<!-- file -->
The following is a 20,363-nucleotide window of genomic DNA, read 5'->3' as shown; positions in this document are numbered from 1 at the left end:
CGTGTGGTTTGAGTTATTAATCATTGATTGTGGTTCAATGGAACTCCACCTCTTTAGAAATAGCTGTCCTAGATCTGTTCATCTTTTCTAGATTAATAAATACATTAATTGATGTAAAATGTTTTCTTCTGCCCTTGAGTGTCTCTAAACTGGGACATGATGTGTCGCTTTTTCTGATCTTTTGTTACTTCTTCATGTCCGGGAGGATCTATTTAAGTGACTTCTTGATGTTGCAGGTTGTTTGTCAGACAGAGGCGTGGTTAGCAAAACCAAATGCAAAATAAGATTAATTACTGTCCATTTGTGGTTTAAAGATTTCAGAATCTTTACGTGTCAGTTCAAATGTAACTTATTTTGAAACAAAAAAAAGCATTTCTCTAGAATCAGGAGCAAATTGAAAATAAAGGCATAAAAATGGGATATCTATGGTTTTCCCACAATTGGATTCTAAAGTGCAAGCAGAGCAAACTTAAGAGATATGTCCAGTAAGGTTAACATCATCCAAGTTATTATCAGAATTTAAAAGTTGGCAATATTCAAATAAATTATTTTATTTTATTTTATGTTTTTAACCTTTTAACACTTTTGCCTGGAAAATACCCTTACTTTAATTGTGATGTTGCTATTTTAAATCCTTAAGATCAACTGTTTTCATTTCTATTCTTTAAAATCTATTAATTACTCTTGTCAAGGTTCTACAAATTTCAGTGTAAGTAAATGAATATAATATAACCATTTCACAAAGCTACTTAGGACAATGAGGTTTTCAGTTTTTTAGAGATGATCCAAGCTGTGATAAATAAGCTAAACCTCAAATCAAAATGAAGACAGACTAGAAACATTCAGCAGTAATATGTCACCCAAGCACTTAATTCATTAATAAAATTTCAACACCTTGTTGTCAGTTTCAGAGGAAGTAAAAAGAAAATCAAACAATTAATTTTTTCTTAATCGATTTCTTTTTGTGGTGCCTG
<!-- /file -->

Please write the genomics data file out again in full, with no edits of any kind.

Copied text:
The following is a 20,363-nucleotide window of genomic DNA, read 5'->3' as shown; positions in this document are numbered from 1 at the left end:
CGTGTGGTTTGAGTTATTAATCATTGATTGTGGTTCAATGGAACTCCACCTCTTTAGAAATAGCTGTCCTAGATCTGTTCATCTTTTCTAGATTAATAAATACATTAATTGATGTAAAATGTTTTCTTCTGCCCTTGAGTGTCTCTAAACTGGGACATGATGTGTCGCTTTTTCTGATCTTTTGTTACTTCTTCATGTCCGGGAGGATCTATTTAAGTGACTTCTTGATGTTGCAGGTTGTTTGTCAGACAGAGGCGTGGTTAGCAAAACCAAATGCAAAATAAGATTAATTACTGTCCATTTGTGGTTTAAAGATTTCAGAATCTTTACGTGTCAGTTCAAATGTAACTTATTTTGAAACAAAAAAAAGCATTTCTCTAGAATCAGGAGCAAATTGAAAATAAAGGCATAAAAATGGGATATCTATGGTTTTCCCACAATTGGATTCTAAAGTGCAAGCAGAGCAAACTTAAGAGATATGTCCAGTAAGGTTAACATCATCCAAGTTATTATCAGAATTTAAAAGTTGGCAATATTCAAATAAATTATTTTATTTTATTTTATGTTTTTAACCTTTTAACACTTTTGCCTGGAAAATACCCTTACTTTAATTGTGATGTTGCTATTTTAAATCCTTAAGATCAACTGTTTTCATTTCTATTCTTTAAAATCTATTAATTACTCTTGTCAAGGTTCTACAAATTTCAGTGTAAGTAAATGAATATAATATAACCATTTCACAAAGCTACTTAGGACAATGAGGTTTTCAGTTTTTTAGAGATGATCCAAGCTGTGATAAATAAGCTAAACCTCAAATCAAAATGAAGACAGACTAGAAACATTCAGCAGTAATATGTCACCCAAGCACTTAATTCATTAATAAAATTTCAACACCTTGTTGTCAGTTTCAGAGGAAGTAAAAAGAAAATCAAACAATTAATTTTTTCTTAATCGATTTCTTTTTGTGGTGCCTG